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From the Archives, 1950: Australian troops fly towards the Korean War

Wartime secrecy and security measure marked the night departure of the Australian spearhead from Mascot aerodrome, Sydney, by Qantas Skymaster, this week.

It is believed there were about 80 men in the first flight of the airlift.

The incoming troops will at present make up half a battalion. Australian occupation forces to a full battalion will then be brigaded with two battalions of British troops who arrived in Korea direct from Hong Kong on Tuesday.

The newly arrived Australian troops, all volunteers, went into barracks at the British Commonwealth Occupation Forces headquarters at Iwakuna, 400 miles west of Tokio.

The Australians will take their own weapons and supply system with them to Korea.

Speaking at the departure of the troops the Minister for the Army (Mr Francis) said that additional men would be sent at intervals to Japan by planes in the next three weeks.

Most of the initial draft has been in the Australian Regular Army for 18 months, and rounded off long and thorough training with an intensive pre-embarkation course at Ingleburn.

Australian troops enjoy a beer, food and Christmas parcels from the RSL during the Korean War.

Australian troops enjoy a beer, food and Christmas parcels from the RSL during the Korean War.Credit:Alan Lambert

They are all members of the Australian Regular Army attached to the 1st battalion of the Royal Australian Regiment.

Among a small group of people who farewelled them at Mascot were Mr Francis and the General Officer Commanding Eastern Command (Lieutenant-General F. H. Berryman).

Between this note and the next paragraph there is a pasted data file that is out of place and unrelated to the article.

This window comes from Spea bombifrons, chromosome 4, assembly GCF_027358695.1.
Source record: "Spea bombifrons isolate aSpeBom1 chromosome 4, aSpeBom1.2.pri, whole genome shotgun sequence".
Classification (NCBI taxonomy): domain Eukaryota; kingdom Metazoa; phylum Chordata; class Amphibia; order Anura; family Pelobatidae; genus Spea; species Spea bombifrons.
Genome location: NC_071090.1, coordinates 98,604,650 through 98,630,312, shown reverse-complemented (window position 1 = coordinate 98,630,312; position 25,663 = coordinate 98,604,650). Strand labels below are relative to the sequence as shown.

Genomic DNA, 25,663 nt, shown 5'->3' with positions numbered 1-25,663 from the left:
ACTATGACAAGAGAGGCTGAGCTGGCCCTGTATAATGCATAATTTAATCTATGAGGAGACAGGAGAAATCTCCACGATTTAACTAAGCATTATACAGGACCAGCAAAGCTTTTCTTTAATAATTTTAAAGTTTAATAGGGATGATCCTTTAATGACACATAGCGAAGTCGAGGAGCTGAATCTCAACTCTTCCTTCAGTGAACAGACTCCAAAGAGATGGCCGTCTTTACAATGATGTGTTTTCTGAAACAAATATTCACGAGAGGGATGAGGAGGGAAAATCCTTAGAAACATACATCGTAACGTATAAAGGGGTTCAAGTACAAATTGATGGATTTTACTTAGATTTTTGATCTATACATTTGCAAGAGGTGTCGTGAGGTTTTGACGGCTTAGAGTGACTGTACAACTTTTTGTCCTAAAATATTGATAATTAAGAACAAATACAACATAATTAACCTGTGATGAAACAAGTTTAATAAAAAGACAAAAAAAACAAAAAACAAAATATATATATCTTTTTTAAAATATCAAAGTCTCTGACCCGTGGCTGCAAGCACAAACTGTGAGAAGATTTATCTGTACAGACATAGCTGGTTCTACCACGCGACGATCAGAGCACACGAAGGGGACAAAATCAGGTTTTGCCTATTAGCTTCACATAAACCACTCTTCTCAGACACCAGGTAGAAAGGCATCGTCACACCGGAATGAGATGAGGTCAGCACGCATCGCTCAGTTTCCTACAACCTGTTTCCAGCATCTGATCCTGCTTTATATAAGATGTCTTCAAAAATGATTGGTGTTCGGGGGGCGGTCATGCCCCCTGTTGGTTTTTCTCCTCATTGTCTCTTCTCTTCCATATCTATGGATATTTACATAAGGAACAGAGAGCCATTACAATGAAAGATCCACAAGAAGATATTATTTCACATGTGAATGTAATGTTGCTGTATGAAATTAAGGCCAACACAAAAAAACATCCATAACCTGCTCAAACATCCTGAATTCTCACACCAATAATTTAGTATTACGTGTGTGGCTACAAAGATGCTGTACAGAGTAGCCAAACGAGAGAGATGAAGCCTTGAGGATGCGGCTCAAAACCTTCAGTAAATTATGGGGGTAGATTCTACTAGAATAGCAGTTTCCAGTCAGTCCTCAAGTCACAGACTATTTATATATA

In charge was Major R. A. Gordon, who served in the Middle East, Syria, the Owen Stanley Ranges and Bougainville.

Departure of the Skymaster was delayed an hour while a detailed check of the plane was made in case of sabotage.

Police and army officers maintained a close security check while the men filed out of buses at the Mascot customs house in readiness to board the aircraft.

The troops carried .303 rifles, bayonets, water bottles and webbing gear. Their average age was 23 and there were eight World War II servicemen among them.

Only eight people saw the troops off. Two mothers and three young girls wept as the men boarded the Skymaster.

Miss Valdah Watson, of Potts Points, said she was engaged to Sergeant J. R. Graham, the draft’s senior non-commissioned officer. They would have been married, but did not get time to arrange a wedding.

P.M.’s Message

Before the Korean draft left Ingleburn, Mr Francis inspected more than 300 volunteers at the camp and read a message from the Prime Minister (Mr Menzies).

Mr Menzies wished the troops God speed in the mission they were about to undertake. He said that in leaving Australia to take their place with the men of other freedom-loving nations in resisting Communist aggression they were carrying on the splendid traditions founded by Australian fighting men in two world wars.

“May your task be accomplished with equal success,” the message ended.

Mr Francis told the troops that the Communist drive in Asia was a direct and positive threat to Australia’s position as a major Pacific Power and principal ally of the United States.

The Korean conflict was not a civil war, but a deliberately and carefully calculated plan that fitted perfectly into the obvious Communist strategy in the Far East.

“I wish to pay tribute to and express the highest admiration of the readiness with which you all responded to the call for volunteers from the Australian Regular Army,” said Mr Francis.

“The task you are to undertake is a vital one, dedicated to the preservation of our way of life as a democratic people determined to uphold the four freedoms of the Atlantic Charter.”

Mr Francis said that he was confident that Australians in Korea would achieve new fame and add distinction to the already fine record of Australian military forces.

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